In the aftermath, the leader of the New York cell was gunned down in a drive by where after investigation $100,000 were found in a simple manila envelope. Authorities later managed to track down and apprehend at least two other members of the New York cell, one of which was reported to have been official labeled as deceased years before.
As such, it is incredibly important to remember the extent to the which the computer world surrounds us. It manages our money, our official records, and, as is increasingly common, our social connections. While the hackers involved in “Unlimited Operation” were targeting MasterCard and other bank agencies, it makes a good point: with proper planning and skilled engineers even some of the most secure systems on the planet can be breached. While it may seem that a ground operation is required for a group to perpetrate a successful, intrusion it’s not always the case.
In January 2019, the town of Del Rio, Texas became victim to a county wide ransomware attack. This assault on their digital data locked down all systems within county’s governmental systems including those which organize public transport, birth and death certificates, and general utilities like water and electricity.
The town itself is a small place and not a town possessing something particularly valuable. As such when the mayor was interviewed about the county wide cyberattack, he put forward an interesting thought: the hackers may not have known what their worm, a specialized form of computer virus, had found, but rather simple knew it was reporting a target. Unfortunately, the town was eventually forced to pay the ransom off.
Luckily for the neighboring towns, however, the intrusion was detected fast enough to avoid it spreading into neighboring local government systems, which was done simply by disabling the wireless connections within the Del Rio government buildings.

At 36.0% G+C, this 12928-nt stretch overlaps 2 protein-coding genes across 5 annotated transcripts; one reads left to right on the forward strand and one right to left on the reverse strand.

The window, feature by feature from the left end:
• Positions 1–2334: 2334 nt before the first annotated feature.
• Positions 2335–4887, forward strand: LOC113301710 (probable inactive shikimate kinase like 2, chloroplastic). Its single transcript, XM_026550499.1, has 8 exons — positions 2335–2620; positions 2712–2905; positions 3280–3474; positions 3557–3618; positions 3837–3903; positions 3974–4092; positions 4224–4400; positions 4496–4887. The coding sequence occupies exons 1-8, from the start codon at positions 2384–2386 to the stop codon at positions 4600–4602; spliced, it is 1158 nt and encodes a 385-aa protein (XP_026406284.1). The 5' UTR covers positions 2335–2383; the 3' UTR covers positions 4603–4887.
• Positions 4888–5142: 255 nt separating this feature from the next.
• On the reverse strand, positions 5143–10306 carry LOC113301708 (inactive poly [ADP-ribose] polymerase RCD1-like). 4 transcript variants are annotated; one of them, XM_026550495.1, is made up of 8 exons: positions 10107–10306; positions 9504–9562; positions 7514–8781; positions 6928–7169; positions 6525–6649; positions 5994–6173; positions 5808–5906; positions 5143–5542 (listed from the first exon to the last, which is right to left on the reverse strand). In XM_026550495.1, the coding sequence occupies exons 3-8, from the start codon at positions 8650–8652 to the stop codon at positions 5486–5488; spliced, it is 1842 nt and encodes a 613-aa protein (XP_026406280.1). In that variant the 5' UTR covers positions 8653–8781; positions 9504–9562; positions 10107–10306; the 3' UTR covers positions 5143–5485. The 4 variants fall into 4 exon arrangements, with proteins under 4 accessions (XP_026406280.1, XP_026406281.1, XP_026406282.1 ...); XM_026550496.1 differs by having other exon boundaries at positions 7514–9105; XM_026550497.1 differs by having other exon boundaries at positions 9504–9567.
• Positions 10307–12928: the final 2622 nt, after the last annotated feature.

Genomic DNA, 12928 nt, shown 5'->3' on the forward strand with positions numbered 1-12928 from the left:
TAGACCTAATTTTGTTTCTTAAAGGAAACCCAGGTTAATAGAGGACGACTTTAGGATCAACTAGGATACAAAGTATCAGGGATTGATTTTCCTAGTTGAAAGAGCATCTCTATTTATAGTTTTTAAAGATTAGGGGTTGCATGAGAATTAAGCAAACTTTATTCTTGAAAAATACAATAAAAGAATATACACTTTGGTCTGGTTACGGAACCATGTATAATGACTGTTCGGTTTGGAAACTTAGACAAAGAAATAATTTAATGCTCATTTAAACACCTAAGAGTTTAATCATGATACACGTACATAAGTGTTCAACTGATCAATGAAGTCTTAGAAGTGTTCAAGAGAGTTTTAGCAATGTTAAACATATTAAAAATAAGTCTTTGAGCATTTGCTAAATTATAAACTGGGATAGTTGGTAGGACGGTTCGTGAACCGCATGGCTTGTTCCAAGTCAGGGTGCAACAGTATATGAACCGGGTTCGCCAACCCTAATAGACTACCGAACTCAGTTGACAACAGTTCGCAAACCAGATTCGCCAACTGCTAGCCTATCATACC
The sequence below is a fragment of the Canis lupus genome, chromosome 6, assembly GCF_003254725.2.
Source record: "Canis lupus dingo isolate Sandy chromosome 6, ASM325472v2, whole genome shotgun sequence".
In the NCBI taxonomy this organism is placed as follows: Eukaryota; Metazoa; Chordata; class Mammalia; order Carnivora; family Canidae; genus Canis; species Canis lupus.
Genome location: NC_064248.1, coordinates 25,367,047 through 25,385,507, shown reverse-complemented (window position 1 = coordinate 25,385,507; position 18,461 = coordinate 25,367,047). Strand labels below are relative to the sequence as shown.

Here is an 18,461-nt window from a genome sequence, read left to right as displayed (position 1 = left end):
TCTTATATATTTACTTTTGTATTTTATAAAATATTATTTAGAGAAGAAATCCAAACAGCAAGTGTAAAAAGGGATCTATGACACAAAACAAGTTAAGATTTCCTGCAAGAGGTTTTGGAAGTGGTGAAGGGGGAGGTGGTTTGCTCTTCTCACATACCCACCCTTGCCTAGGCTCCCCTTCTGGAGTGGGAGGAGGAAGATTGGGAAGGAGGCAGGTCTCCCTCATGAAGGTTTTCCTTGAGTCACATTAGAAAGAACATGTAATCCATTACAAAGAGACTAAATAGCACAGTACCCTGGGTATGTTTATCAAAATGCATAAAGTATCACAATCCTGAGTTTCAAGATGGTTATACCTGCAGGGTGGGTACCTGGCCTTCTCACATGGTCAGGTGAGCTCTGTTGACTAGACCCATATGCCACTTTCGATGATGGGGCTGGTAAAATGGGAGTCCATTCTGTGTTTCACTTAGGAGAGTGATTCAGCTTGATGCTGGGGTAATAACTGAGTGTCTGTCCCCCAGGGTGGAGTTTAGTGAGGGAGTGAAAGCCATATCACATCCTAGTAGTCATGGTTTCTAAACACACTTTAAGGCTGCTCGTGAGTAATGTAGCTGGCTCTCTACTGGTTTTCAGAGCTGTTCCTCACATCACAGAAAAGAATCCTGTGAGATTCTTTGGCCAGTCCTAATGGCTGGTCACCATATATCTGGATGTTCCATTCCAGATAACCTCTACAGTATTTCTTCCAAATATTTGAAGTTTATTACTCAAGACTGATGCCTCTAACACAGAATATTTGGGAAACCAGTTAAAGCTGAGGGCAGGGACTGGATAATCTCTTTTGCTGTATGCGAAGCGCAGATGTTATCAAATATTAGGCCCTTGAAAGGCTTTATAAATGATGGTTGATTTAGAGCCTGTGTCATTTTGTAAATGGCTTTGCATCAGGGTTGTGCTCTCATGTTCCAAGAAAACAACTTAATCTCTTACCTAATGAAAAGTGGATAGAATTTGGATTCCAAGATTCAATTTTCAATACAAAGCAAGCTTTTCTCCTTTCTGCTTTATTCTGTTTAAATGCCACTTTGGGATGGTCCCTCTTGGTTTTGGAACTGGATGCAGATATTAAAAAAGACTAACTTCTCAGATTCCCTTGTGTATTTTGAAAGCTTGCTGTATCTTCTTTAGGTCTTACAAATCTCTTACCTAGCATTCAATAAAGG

Del Rio makes an important point as well that cyberattacks can happen at any time against almost any target. You don’t have to be a bank, a politician, or a military target. Regular people can fall victim to digital intrusion through their simple everyday activities. But this is no reason to throw your computers away and move into the mountains. Rather, all that must be done is to learn about the proper ways to protect yourself.
There’re a few easy steps to creating a safer online environment for yourself. Here we’ll keep things simple, as there are tons of great resources on how to improve both personal and network security already out there on the internet.
The first thing to do is to review how you handle the internet’s most popular security feature: the password. While it may be easier to simply create one short password and use it for everything, this is unsurprisingly the worst possible thing to do. To really make those wannabe hackers scream, make sure you’ve got at least 12 characters in your password and try to mix up a bit. Simply putting word after word may be easier to remember, but can be easily hacked through what’s called a dictionary attack. To avoid this always remember to include at least few numbers and special characters. Though remember to filter them throughout the password rather than just stick them at the beginning and end.
Finally, never let your browser save your passwords. That’s like attaching a sticky note with the password to your password protected computer: it’s just something you really shouldn’t do. If you really need to write your passwords down, consider using a reputable password vault system. These can even generate random passwords for you that are often up to 128 bit encryption, an industry standard for keeping people out of your things.
When it comes to pins for things like your smart phone or debit card, the first thing to remember is shared with passwords. You always need to make sure you always use unique ones. It’s also worth noting that while biometrics like face and finger print scanning is incredibly convenient, it’s within the rights of law enforcement (at least in the United States) to force you to open your device with such methods.
For your computers, and those of you with Android phones, it’s important to remember that protection matters. As such, downloading a reputable antivirus is always a good thing to do. Personally, I find that Avast, a free antivirus with an option paid premium version with some nifty tools, does the job fine. In fact, Avast was crowned Best Free Antivirus of 2019 by PC Mag and has been protecting my systems since 2010.
Of course, there’s much more advanced ways to secure your online presence and for those so inclined, more information can be found a simple Google search away. As a general rule of thumb, use your gut. If something seems like a scam or malicious in some way, it probably is and should be avoided unless you can almost certain it’s legitimate. In the end, there’s a saying in the computer world:
“There’re only two types of system on the internet: those that have been hacked, and those who just don’t know it.”